A non-fan of Mr. Needles, I take it?
Oh, I'm thinking I liked that one.  He managed to write about nuclear waste and make it seem funny, no small task.  I'm guessing I would like his other stuff too.  Memories in general of summer theatre in the old home town make me cringe a bit.  I found this scathing quotethat captures the feeling:
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For industrial-grade summer stock, the place to avoid this summer seems to be Blyth, the little town north of Stratford which for over 20 years has been responsible not only for reviving summer stock in all its terrifying earnestness, but for inventing a ghoulish homegrown Canadian strain all its own.
If that's not cute enough for you, why not book into one of Blyth's weekend home-cooked country suppers? It's best not to see this kind of theatre on an empty stomach.  


You're right about Pom/Pam-erston.  Outsiders and radio announcers always said "Pom" but once in a blue moon you'd hear "Pam".  Probably from a Palmerstonian.  Local dialect indeed.

deBeauxOs

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« Reply #22 on: March 14, 2007, 04:12:28 PM »
I just finished 'Galveston' by Paul Quarrington.  What a disappointing piece of trite tripe.  And a "The Giller Prize" finalist to boot.  Yuk.

Croghan27

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« Reply #23 on: March 14, 2007, 06:00:34 PM »
I am now reading a short biography of Werner Heisenberg. A man that wanted to be a mathematician, ended up studying fluid behaviour and developed Quantum mechanics with his famous uncertainty principle.

Was he a Nazi? Possibly. He claimed he was not, but that was later. I saw a play about a (fictional) meeting he had with Nels Bohr, one of the fathers/designers of the Trinity bomb and the Manhattan project. In the last scene he observes that Bohr produced the bomb that killed 100,000 people on an afternoon - the German bomb did nothing but consume resources.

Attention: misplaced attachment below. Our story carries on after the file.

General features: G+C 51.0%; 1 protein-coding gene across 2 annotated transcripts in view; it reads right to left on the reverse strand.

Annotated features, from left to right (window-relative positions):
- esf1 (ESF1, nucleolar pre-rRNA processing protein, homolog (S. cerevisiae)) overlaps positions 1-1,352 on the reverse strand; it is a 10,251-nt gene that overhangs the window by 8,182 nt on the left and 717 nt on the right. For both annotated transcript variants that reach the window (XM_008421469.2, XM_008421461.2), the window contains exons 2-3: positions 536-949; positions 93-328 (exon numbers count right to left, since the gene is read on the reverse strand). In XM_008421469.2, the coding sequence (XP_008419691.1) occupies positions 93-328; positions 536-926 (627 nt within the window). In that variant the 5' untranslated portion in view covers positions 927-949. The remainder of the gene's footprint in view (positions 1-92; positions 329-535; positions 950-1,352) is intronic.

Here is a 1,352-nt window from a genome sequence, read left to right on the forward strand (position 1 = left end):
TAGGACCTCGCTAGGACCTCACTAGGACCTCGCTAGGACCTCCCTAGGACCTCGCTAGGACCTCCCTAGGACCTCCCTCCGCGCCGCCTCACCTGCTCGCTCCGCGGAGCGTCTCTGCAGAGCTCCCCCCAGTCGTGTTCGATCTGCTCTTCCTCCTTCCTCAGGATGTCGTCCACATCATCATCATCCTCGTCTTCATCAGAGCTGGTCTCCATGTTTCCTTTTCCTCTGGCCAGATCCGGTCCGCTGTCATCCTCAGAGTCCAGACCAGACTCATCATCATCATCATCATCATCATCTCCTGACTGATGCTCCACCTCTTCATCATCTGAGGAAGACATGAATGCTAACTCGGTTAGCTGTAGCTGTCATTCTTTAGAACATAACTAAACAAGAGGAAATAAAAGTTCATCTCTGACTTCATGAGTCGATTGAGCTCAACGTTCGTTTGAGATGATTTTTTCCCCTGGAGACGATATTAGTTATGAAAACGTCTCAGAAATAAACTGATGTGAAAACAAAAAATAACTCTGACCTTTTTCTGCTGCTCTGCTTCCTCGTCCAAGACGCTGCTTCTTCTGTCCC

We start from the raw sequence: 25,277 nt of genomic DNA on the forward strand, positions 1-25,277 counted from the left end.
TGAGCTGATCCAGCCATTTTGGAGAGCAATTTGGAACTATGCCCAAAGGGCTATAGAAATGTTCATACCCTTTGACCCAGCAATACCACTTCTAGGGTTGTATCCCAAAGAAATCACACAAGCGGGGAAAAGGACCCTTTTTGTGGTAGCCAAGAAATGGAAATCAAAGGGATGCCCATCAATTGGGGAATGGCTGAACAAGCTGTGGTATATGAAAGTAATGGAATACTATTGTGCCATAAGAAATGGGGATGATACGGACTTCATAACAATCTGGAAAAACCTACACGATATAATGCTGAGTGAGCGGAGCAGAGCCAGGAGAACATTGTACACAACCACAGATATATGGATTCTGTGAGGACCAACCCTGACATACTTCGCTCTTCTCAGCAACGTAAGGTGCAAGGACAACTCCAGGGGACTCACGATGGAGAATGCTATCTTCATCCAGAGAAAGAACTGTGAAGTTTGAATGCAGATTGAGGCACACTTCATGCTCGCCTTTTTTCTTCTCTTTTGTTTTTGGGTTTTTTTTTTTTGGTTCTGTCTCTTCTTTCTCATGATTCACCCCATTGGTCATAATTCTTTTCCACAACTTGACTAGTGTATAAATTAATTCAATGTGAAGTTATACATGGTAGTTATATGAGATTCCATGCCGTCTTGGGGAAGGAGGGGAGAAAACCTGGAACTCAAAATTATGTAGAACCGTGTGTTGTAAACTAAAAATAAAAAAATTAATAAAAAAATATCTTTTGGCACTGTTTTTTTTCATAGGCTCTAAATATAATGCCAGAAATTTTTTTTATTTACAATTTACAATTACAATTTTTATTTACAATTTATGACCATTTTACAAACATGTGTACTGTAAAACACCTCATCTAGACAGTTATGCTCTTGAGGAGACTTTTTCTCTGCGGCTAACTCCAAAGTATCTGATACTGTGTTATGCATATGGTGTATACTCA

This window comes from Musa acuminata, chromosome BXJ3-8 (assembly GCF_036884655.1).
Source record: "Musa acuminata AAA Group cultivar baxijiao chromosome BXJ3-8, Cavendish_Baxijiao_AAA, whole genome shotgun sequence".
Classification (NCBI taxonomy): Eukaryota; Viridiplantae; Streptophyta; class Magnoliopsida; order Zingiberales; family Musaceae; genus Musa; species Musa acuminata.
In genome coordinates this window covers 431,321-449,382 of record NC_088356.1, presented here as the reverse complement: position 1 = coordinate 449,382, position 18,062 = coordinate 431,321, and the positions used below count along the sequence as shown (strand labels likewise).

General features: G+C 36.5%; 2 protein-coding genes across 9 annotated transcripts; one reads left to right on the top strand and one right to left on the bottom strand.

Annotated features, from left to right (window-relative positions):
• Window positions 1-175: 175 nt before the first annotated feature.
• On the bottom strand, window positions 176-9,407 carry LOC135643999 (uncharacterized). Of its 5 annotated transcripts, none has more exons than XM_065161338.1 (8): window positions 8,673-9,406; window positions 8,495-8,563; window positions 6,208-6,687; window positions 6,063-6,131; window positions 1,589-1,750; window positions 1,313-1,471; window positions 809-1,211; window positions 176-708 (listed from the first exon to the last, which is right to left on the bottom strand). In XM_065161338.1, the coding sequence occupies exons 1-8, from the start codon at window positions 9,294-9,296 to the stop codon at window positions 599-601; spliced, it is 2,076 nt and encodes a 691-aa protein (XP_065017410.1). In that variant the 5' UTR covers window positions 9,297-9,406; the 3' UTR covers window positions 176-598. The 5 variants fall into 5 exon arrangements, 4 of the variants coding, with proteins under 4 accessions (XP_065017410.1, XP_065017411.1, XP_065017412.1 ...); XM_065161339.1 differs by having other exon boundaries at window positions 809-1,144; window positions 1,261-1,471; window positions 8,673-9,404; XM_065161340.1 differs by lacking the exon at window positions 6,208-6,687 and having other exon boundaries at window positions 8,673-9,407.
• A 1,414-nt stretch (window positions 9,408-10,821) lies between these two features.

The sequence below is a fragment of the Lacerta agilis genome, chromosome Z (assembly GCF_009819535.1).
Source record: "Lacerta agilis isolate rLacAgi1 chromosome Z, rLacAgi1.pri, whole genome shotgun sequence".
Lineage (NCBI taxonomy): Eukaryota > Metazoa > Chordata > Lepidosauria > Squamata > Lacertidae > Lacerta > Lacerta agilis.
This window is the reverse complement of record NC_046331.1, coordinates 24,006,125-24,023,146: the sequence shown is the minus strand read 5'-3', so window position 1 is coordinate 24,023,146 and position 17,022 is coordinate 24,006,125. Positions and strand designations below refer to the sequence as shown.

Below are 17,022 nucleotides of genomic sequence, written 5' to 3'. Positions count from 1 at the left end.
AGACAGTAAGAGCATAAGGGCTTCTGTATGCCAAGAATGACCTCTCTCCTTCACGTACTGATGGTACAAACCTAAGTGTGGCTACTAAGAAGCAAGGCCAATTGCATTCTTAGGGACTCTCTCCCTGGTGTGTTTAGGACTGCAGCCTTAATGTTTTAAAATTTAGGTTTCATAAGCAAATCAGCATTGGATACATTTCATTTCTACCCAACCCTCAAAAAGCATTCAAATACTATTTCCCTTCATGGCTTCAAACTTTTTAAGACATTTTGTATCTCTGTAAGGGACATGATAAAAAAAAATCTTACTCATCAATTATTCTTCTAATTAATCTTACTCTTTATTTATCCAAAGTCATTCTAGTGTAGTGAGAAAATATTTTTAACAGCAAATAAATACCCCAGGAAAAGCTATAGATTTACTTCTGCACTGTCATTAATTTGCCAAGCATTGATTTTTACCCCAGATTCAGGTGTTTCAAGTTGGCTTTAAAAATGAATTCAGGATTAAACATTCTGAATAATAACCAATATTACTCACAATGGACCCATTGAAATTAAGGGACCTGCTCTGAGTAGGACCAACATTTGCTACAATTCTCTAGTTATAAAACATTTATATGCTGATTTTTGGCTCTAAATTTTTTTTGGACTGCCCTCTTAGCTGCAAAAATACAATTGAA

The debate centers on the question: is that  just making a positive out of failure.

I shall possibly post something substantial about it/him later in the week.
"It is also a good rule not to put overmuch confidence in the observational results that are put forward until they are confirmed by theory." -- Arthur Stanley Eddington

skdadl

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« Reply #24 on: March 15, 2007, 05:00:04 AM »
That play would be Michael Frayn's Copenhagen, I believe. I'd love to see it.

Croghan27

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« Reply #25 on: March 15, 2007, 05:24:19 AM »
Quote from: skdadl
That play would be Michael Frayn's Copenhagen, I believe. I'd love to see it.


Yo skdadl:

I actually saw it in Toronto, on Young Street (what ever that big theatre is called near Queen.)

I had seen Proof on Broadway and thought it terrific. I did not know the depth of controversy about Heisenberg at the time.

http://en.wikipedia.org/wiki/Proof_%28play%29

My skills with the link thingie need more practice.   :evil:
"It is also a good rule not to put overmuch confidence in the observational results that are put forward until they are confirmed by theory." -- Arthur Stanley Eddington

belva

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« Reply #26 on: March 15, 2007, 11:31:37 AM »
I just started Final Exam: A Surgeon's Reflections on Mortality by Pauline Chen!  Wow! She is outstanding!!!! Beautiful prose, thoughtful and lovingly done!